Its cold out there. With lingering remnants of the rain we returned to our new favourite shelter at Westlake for practice. The wind off the lake was freezing. At one point we thought it was snowing, but it was mini flowers blowing around in the wind.
The few locals that were out had gloves, coats and warm hats. We were not so well prepared. The practice warmed us up soon enough though. The new aspects to the form are starting to sink in and the adjustments feel very comfortable.
Early morning practice at Westlake on a rainy day we saw very few people. The awning in a building entrance kept us dry while we worked at consolidating the information from yesterday.
After breakfast it was more training with Master Ding, a quick review of the 6 moves from yesterday then about 10 more finishing with Jade Lady. Lots of info about application and possible extra moves from each position, and many many adjustments. It will be difficult to remember all we did today.
5th generation Tai Chi master and recognised by many as the lineage holder of Yang Tai Chi, Master Ding spent 2 hours this morning reviewing the first 6 postures of the short form with me.
Focus was on martial applications and detailed refinements. Very enlightening.
Of course, every time I work with someone new, the emphasis changes, the application changes but thankfully the core principles remain consistent. I'm looking forward to more over the next few days.
Pictured is a student of Master Ding who is translating for us. She has been learning Tai Chi for 3 years and has excellent movement and is of great assistance in my training.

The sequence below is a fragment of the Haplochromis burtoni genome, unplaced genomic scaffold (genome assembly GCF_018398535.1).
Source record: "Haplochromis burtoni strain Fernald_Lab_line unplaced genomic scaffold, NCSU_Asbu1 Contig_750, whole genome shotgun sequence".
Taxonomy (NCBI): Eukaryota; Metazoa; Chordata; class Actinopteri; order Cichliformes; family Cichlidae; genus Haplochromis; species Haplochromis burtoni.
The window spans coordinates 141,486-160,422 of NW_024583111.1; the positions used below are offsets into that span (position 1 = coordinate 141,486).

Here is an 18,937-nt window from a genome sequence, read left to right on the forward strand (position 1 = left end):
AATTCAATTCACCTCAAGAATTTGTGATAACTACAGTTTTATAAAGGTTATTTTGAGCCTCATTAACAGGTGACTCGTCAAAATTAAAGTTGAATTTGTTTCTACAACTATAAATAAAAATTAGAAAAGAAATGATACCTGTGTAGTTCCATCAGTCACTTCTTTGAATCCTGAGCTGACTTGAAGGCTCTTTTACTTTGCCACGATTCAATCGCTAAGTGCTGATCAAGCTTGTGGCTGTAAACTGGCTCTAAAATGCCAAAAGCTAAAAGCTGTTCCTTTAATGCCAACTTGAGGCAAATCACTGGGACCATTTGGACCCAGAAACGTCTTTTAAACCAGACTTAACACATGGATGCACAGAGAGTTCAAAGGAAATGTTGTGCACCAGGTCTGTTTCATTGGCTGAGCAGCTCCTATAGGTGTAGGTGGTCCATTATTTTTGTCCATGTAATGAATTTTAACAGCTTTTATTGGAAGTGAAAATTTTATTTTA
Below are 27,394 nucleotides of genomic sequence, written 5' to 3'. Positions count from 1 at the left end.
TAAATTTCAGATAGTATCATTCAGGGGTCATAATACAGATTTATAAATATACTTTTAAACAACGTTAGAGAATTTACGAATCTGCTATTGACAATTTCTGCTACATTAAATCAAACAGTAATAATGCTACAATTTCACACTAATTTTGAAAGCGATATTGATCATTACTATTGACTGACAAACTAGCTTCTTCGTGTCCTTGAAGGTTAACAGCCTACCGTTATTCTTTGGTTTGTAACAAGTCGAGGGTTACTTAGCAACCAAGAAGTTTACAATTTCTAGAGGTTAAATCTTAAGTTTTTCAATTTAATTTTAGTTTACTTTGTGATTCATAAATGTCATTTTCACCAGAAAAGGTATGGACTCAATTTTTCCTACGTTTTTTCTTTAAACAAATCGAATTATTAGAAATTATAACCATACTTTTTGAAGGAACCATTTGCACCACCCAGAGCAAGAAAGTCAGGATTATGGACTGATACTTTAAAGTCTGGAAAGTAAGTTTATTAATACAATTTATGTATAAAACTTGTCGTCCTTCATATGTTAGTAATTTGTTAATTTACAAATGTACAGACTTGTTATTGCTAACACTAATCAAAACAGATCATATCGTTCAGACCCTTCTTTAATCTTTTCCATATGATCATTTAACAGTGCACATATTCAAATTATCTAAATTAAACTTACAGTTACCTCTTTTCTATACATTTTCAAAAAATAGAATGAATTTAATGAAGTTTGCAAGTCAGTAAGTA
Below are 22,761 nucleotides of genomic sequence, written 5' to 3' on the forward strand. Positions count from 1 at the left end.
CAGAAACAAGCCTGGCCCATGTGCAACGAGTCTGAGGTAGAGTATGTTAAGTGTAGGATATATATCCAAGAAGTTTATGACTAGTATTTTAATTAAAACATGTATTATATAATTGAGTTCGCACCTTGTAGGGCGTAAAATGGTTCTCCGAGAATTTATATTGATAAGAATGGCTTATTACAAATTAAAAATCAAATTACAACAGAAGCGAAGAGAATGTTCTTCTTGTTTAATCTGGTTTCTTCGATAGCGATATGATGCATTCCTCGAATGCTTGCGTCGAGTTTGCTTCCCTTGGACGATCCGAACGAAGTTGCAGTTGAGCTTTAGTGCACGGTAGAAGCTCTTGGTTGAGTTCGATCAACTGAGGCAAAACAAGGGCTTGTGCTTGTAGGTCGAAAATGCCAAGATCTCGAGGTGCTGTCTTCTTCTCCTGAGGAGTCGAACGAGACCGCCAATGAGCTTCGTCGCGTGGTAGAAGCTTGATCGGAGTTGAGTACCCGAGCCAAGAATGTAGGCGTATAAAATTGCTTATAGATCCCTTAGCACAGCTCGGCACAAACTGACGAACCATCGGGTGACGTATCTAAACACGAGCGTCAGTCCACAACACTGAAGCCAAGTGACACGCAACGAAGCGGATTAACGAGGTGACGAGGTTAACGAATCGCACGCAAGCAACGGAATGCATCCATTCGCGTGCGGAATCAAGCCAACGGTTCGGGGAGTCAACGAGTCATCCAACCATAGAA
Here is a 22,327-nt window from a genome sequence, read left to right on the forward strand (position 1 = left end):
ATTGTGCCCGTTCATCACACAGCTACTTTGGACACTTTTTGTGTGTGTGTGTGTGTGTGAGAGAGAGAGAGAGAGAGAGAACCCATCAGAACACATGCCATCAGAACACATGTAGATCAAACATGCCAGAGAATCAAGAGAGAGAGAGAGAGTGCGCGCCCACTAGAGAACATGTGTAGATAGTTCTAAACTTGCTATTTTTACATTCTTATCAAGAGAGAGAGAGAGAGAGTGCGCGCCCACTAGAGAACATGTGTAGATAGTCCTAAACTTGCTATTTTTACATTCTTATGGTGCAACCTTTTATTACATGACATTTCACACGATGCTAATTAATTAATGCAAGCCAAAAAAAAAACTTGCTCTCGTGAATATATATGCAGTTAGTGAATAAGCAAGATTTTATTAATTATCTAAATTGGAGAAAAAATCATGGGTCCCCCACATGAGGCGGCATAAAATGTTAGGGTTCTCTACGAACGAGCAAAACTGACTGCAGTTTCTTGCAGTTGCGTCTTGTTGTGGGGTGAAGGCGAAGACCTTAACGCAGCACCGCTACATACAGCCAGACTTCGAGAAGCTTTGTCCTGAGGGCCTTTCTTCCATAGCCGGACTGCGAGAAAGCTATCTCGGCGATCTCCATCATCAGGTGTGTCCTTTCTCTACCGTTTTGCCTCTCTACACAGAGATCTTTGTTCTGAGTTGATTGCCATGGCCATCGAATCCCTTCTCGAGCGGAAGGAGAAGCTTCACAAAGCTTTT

Late this afternoon we tried to practice at Westlake. It was very busy with tourists and many people stopped to watch the westerners doing Tai Chi. A crowd formed when we did the short form and a local named Lo exchanged some ideas and we did some push hands practice together. He was a Pa Qua and Tai Chi practitioner and was fun to play with.
An afternoon of tourist activities exploring around Hefang St amongst thousands of domestic tourists in the oldest part of the city. Many of he shops are traditional brand companies or display items Hangzhou is famous for such as tea and silk.
We visited the Bronze Museum, Tai Chi Tea House, Long Quan Swords, and many others.
A nearby street transforms into an outdoor food market at dusk with endless rows of food stalls of all kinds. Some stalls specialised in bugs (centipedes, spiders, scorpions etc) others more to our taste. We had several kinds of meat on a stick, mushrooms, noodle soup etc.
A late misty sunrise turned into a cool crisp morning at Westlake as I practiced Tai Chi to knock out the cobwebs from yesterdays marathon journey.
Departed Caloundra at 2:30 am yesterday and arrived at our hotel in Hangzhou at 23 hours later. Flew Brisbane-Sydney-Shanghai then caught the Long Distance Bus (100RMB=$15) to Hangzhou. 3 hours on the bus, freeway all the way, and disembarked in an unfamiliar part of town.
We elected not to get a cab (the easy way) which were plentiful at the Interchange, and spent about 2 hours finding our way. It turned we were not far from the Hotel, it just took some time to orientate. A young guy on a bike saw us looking at street signs and stopped to offer help. A nice welcome to the city.
After checkin we went next door to a very busy bar for a pint of Tsingtao before hitting our warm comfortable beds.
While I am in China there will be no classes. The usual timetable will resume on Sunday 14 April. I will be posting a blog article each day I am in Hangzhou if you wish to follow the adventure.